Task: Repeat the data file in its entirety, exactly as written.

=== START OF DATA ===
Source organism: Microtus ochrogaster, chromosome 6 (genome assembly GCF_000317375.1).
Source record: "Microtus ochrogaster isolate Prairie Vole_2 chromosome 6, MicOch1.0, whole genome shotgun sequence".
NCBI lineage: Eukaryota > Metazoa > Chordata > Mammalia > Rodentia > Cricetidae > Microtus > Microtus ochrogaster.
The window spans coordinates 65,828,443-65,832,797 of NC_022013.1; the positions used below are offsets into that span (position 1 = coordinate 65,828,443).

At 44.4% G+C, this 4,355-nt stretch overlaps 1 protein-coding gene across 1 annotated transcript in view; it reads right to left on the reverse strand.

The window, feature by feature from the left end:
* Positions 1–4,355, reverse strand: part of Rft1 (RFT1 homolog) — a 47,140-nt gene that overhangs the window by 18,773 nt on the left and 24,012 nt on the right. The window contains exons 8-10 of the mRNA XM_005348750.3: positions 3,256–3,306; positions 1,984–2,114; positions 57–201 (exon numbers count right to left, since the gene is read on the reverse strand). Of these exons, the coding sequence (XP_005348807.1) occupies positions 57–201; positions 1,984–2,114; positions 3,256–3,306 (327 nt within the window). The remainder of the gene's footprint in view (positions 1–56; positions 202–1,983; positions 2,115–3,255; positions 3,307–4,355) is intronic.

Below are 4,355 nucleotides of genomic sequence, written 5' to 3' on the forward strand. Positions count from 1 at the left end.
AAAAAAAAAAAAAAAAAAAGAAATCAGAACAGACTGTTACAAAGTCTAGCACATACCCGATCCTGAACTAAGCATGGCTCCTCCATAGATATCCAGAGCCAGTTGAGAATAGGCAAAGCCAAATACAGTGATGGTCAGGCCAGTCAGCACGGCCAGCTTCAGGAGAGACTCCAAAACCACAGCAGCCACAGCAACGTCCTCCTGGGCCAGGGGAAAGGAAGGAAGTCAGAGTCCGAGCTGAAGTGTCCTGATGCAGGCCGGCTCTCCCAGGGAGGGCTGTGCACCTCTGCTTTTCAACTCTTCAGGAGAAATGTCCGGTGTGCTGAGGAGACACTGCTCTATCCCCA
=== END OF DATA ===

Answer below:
Source organism: Microtus ochrogaster, chromosome 6 (genome assembly GCF_000317375.1).
Source record: "Microtus ochrogaster isolate Prairie Vole_2 chromosome 6, MicOch1.0, whole genome shotgun sequence".
NCBI lineage: Eukaryota > Metazoa > Chordata > Mammalia > Rodentia > Cricetidae > Microtus > Microtus ochrogaster.
The window spans coordinates 65,828,443-65,832,797 of NC_022013.1; the positions used below are offsets into that span (position 1 = coordinate 65,828,443).

At 44.4% G+C, this 4,355-nt stretch overlaps 1 protein-coding gene across 1 annotated transcript in view; it reads right to left on the reverse strand.

The window, feature by feature from the left end:
* Positions 1–4,355, reverse strand: part of Rft1 (RFT1 homolog) — a 47,140-nt gene that overhangs the window by 18,773 nt on the left and 24,012 nt on the right. The window contains exons 8-10 of the mRNA XM_005348750.3: positions 3,256–3,306; positions 1,984–2,114; positions 57–201 (exon numbers count right to left, since the gene is read on the reverse strand). Of these exons, the coding sequence (XP_005348807.1) occupies positions 57–201; positions 1,984–2,114; positions 3,256–3,306 (327 nt within the window). The remainder of the gene's footprint in view (positions 1–56; positions 202–1,983; positions 2,115–3,255; positions 3,307–4,355) is intronic.

Below are 4,355 nucleotides of genomic sequence, written 5' to 3' on the forward strand. Positions count from 1 at the left end.
AAAAAAAAAAAAAAAAAAAGAAATCAGAACAGACTGTTACAAAGTCTAGCACATACCCGATCCTGAACTAAGCATGGCTCCTCCATAGATATCCAGAGCCAGTTGAGAATAGGCAAAGCCAAATACAGTGATGGTCAGGCCAGTCAGCACGGCCAGCTTCAGGAGAGACTCCAAAACCACAGCAGCCACAGCAACGTCCTCCTGGGCCAGGGGAAAGGAAGGAAGTCAGAGTCCGAGCTGAAGTGTCCTGATGCAGGCCGGCTCTCCCAGGGAGGGCTGTGCACCTCTGCTTTTCAACTCTTCAGGAGAAATGTCCGGTGTGCTGAGGAGACACTGCTCTATCCCCA